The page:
Neither author adds anything of importance to the record, though their selection from the documents naturally reflects a personal slant. Both books—Landon’s especially—are sumptuously illustrated. Hogwood’s has a useful map of Europe in Handel’s day. His is the better balanced, and the more sensitive to recent research. It has the further advantage of a chronological appendix compiled by Anthony Hicks, listing in two columns the principal events in Handel’s life and the dates and details of performances of his works. Hogwood spices his account with the choicest anecdotes, some of them enclosed in boxes at random throughout the text. His comments are generally accurate and sensible, but too sparing with regard to the music. He and Landon both confuse the two Smiths: the father was Handel’s secretary, amanuensis, and principal copyist, though the son did some copying as a boy and assisted Handel in his old age. Both state incorrectly that the celebrated castrato Nicolini took Rinaldo to Dublin; it has never been performed there. Hogwood makes a few slips of his own.2

Hogwood’s most interesting chapter is the last, “Handel and Posterity.” Much of this is familiar, but he has unearthed some interesting letters from the India Office Library in which one Joseph Fowke, writing to his daughter from Calcutta, recalled Handel’s precise attitude to tempo and rhythm.

Take notice that in Handel’s C time Allegro the Crotchet may be nearly valued by the beat of an old Man’s pulse…. I have a perfect remembrance of Handel’s manner, whose greatest beauty in these movements was a very even finger; so that in the subdivisions the semiquavers were precisely of the same value.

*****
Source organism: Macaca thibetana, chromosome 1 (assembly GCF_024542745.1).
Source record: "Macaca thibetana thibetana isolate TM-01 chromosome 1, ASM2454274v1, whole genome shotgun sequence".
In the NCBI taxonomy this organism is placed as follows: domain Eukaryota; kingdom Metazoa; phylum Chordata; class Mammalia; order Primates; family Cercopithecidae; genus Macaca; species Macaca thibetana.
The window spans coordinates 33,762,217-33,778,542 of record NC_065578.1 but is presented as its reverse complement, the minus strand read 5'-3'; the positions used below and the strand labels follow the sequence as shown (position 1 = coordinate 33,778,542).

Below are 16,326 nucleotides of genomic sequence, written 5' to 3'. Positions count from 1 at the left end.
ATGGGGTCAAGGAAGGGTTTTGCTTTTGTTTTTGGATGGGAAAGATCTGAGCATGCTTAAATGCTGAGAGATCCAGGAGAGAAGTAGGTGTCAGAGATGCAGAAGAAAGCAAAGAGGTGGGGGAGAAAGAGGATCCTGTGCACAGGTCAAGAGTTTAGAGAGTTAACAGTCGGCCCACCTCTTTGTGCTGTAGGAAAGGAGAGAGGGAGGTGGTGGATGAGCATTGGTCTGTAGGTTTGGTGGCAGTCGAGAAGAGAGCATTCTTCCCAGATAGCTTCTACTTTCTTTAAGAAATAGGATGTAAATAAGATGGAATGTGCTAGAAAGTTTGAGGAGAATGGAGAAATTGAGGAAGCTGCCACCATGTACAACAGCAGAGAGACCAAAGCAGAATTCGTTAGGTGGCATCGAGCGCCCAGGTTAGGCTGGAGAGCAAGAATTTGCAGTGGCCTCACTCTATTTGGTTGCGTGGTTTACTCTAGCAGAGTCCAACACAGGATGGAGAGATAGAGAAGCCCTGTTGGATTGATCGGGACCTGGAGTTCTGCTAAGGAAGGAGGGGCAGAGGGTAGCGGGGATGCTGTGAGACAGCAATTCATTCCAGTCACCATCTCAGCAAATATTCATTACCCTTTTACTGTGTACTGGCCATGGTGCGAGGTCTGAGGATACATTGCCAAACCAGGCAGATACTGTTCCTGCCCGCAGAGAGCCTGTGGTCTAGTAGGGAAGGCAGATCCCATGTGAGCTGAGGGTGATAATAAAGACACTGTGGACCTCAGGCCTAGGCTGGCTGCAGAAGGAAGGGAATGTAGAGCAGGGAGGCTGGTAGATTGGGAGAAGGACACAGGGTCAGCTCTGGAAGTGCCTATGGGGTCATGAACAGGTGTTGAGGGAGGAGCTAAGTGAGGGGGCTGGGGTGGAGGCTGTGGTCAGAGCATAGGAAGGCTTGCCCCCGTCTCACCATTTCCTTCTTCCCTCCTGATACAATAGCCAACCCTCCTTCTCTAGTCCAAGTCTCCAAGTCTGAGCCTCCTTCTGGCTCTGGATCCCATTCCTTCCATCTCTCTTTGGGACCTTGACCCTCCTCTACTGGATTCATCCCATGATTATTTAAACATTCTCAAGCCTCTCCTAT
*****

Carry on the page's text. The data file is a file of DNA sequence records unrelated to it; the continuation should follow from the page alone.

There are unfamiliar quotations from Charles Burney, but his emphasis on the operas in his General History of Music cannot, as Hogwood claims, be owing to their availability in Arnold’s edition of Handel’s work, which included only four of them. It is good to be reminded by Hogwood that not everyone in nineteenth-century England talked nonsense about Handel. Mendelssohn in 1835 proposed to restore the original scoring of Messiah, removing the “flutes and clarinets which make me shudder,” and ten years later refused to tamper with dynamics and expression marks in his edition of Israel in Egypt for the London Handel Society. George Grove in an obituary of Sir Michael Costa (1884) damned his interpolations in Handel’s works as “shameful…brutal and monotonous,” and declared roundly that “his ignorance was astounding.”

Hogwood notes the dismal record of the gramophone companies—compounded in this of all years by a scandalously mutilated Tamerlano from CBS—but he is not always well informed about stage performances in living memory. To say of the Cambridge oratorio productions of the 1930s that “the actions of the main characters were set against a religious background, rather than the atmosphere of emotional crisis which provided the mainspring of Handel’s drama in the operas,” is to stand the truth about these productions on its head. A staged performance of Esther was not just a possible plan in 1732: it took place, though not in the opera house.

  1. 1

    Handel: A Documentary Biography (1955; reissued by Da Capo, 1974).

  2. 2

    Nero was not the only castrato part in Agrippina, nor did Berenice have the shortest run of any Handel opera (Imeneo holds that dubious distinction). Pepusch’s Venus and Adonis did not remain unstaged; it had twelve performances (not all complete) in 1717–1719 and four more in 1725. The financial position of the Royal Academy was by no means desperate from the start; for an opera company funded by subscription it lasted a suprisingly long time, and even paid a dividend in one season. The cast of Serse was hardly “prestigious,” apart from Caffarelli. Morell’s famous letter about the oratorios is given two dates, 1764 (which is impossible) on one page, 1770 on another.